Zack Weinberg
Host organization: Calipr research group at University of Massachusetts, Amherst
Zack will work over the next year to further develop software capable of continually refining the set of web pages monitored for censorship in various countries, and for assisting with analysis of the censorship policies in these countries. Zach’s previous research includes “Topics of Controversy: An Empirical Analysis of Web Censorship Lists.”

Igor Valentovitch
Host organization: Equalit.ie
Igor will conduct comparative research on the progress of information controls in the former Soviet Union space. He will investigate instances of blocking and DDoS attacks against the online platforms of local civil society projects to identify common trends and isolate potent triggers of internet censorship in the region. His research will also shed light on censors’ blocking strategies and capabilities.

Ksenia Ermoshina
Host organization: Citizen Lab, Munk School of Global Affairs, University of Toronto
Ksenia will work with Citizen Lab to provide a thorough analysis of informational controls, surveillance and circumvention tactics in the region of Crimea. She will employ a hybrid methodology combining network measurements, science and technology studies, and a qualitative ethnographic approach. Ksenia’s previous research includes “Migrating Servers, Elusive Users: Reconfigurations of the Russian Internet in the Post-Snowden Era.”

Simone Basso
Host organization: Measurement Lab, Open Technology Institute, New America Foundation
Simone will spend his fellowship focused on advancing the MeasurementKit platform. MeasurementKit is the engine underneath censorship detection tool OONI-Probe’s mobile testing platform and the Measurement Lab performance testing platform, which generate millions of data points each year. It is currently being integrated into OONI’s desktop testing platform, creating a streamlined approach to future maintenance and upkeep. As a result, Simone will take on a variety of tasks to increase measurement capability and flexibility, platform availability and third party integrations. Some of the proposed work will create critical improvements to detecting network shutdowns. Simone’s previous research includes “Measuring DASH Streaming Performance from the End Users Perspective using Neubot.”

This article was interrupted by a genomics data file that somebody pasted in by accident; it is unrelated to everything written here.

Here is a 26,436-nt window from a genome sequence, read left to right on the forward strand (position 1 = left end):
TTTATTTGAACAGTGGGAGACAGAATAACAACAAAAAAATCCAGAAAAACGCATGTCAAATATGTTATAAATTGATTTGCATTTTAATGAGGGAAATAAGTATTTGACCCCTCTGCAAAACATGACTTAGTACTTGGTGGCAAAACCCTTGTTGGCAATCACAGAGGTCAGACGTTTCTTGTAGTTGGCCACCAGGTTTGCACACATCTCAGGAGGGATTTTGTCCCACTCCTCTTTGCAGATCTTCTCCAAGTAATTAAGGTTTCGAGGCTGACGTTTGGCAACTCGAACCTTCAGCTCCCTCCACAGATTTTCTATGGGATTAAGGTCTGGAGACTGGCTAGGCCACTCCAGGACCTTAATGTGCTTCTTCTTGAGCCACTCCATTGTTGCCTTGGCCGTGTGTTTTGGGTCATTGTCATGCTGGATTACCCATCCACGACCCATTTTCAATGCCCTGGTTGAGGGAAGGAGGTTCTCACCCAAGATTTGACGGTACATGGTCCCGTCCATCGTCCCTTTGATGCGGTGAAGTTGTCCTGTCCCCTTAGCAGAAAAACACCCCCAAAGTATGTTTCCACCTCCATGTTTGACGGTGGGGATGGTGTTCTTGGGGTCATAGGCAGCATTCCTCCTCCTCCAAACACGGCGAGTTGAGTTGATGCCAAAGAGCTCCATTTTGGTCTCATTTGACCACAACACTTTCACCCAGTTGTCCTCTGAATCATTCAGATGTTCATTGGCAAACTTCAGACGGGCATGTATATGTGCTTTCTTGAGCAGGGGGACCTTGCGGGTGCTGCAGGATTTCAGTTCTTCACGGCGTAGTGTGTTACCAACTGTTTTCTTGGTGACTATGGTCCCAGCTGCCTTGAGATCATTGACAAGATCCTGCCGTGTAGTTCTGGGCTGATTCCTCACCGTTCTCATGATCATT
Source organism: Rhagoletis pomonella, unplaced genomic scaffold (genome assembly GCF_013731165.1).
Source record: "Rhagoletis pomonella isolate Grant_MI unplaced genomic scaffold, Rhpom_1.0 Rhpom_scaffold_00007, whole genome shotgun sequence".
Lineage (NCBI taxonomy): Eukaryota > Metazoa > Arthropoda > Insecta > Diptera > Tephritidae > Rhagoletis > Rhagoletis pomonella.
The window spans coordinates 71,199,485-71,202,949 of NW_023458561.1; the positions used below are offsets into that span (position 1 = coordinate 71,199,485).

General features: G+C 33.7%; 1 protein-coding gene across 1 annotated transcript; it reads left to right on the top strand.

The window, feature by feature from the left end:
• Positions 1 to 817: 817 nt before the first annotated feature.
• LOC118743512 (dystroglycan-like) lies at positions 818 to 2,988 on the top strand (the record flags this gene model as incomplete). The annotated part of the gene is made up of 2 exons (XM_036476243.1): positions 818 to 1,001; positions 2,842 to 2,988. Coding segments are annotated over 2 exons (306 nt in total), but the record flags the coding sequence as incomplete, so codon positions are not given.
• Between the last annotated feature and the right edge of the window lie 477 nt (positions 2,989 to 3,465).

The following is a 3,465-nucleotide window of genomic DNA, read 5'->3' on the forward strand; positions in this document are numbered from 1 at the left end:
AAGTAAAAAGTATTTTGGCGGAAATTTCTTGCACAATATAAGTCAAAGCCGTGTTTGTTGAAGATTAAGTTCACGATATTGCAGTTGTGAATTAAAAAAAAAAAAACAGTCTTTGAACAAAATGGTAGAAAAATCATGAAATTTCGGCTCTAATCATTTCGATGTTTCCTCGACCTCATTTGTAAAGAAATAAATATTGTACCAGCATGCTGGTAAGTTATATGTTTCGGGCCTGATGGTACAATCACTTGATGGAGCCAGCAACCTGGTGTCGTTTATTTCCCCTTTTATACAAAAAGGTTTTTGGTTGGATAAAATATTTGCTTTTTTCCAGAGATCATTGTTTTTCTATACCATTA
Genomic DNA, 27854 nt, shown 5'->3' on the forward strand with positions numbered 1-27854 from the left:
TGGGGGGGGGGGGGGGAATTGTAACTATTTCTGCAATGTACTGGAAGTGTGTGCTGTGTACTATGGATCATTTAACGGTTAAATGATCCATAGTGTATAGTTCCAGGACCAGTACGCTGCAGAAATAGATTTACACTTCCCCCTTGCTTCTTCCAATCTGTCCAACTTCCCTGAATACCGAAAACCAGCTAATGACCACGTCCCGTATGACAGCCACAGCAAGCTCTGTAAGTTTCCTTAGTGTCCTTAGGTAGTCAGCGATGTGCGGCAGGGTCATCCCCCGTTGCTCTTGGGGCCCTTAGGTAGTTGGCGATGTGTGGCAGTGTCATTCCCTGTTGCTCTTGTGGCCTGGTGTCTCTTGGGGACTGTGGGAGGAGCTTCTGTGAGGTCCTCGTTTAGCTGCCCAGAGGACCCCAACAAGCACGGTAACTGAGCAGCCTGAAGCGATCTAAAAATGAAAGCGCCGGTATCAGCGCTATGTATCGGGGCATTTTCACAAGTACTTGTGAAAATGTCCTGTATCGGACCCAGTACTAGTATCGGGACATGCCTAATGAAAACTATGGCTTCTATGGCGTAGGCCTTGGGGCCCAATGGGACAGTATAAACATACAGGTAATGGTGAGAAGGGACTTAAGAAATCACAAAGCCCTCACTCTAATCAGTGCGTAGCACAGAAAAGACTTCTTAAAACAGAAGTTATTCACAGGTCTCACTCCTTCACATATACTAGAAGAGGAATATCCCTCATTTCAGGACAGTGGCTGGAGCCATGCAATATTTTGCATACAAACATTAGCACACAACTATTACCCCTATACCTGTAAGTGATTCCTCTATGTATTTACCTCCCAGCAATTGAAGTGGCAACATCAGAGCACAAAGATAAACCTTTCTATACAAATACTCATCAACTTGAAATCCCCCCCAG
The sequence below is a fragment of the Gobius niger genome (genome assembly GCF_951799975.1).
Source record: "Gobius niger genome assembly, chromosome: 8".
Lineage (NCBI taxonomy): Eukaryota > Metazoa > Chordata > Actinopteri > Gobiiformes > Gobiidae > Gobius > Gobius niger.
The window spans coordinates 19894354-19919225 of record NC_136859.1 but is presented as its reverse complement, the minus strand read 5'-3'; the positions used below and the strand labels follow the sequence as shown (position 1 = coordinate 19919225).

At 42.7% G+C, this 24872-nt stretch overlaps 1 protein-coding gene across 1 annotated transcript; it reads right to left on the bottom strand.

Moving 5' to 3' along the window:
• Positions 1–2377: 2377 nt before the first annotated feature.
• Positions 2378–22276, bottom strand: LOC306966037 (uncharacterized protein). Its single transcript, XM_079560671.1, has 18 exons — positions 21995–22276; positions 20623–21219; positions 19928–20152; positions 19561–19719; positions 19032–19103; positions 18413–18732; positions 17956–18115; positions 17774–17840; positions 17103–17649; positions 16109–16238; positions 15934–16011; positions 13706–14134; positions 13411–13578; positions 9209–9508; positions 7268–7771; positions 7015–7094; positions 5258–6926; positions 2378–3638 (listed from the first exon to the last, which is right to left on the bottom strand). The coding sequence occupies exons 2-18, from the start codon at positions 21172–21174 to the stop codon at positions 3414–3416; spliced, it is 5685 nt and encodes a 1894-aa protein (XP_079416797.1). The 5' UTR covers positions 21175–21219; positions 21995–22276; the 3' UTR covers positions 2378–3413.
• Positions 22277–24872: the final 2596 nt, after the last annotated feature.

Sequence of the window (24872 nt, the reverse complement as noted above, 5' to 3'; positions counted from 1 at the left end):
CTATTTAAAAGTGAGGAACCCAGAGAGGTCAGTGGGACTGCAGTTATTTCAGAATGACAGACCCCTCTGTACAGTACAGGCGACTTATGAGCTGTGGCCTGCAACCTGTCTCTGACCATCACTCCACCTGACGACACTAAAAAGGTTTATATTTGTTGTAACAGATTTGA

Arzu Geybullayeva
Host organization: Berkman Klein Center, Harvard University
Arzu will work to advance understanding of information controls in Azerbaijan. She will perform research around the country’s internet infrastructure and relevant country legislation, document past internet blocks and surveillance mechanisms used, and also track network interference. Arzu’s previous research includes “In the crosshairs of Azerbaijan’s patriotic trolls.”

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The Open Technology Fund (OTF)’s Information Controls Fellowship Program (ICFP) supports examination into how governments in countries, regions, or areas of OTF’s core focus are restricting the free flow of information, impeding access to the open internet, and implementing censorship mechanisms, thereby threatening the ability of global citizens to exercise basic human rights and democracy. The program supports fellows to work within host organizations that are established centers of expertise by offering competitively paid fellowships for three, six, nine, or twelve months in duration.

To learn more about the ICFP, click here.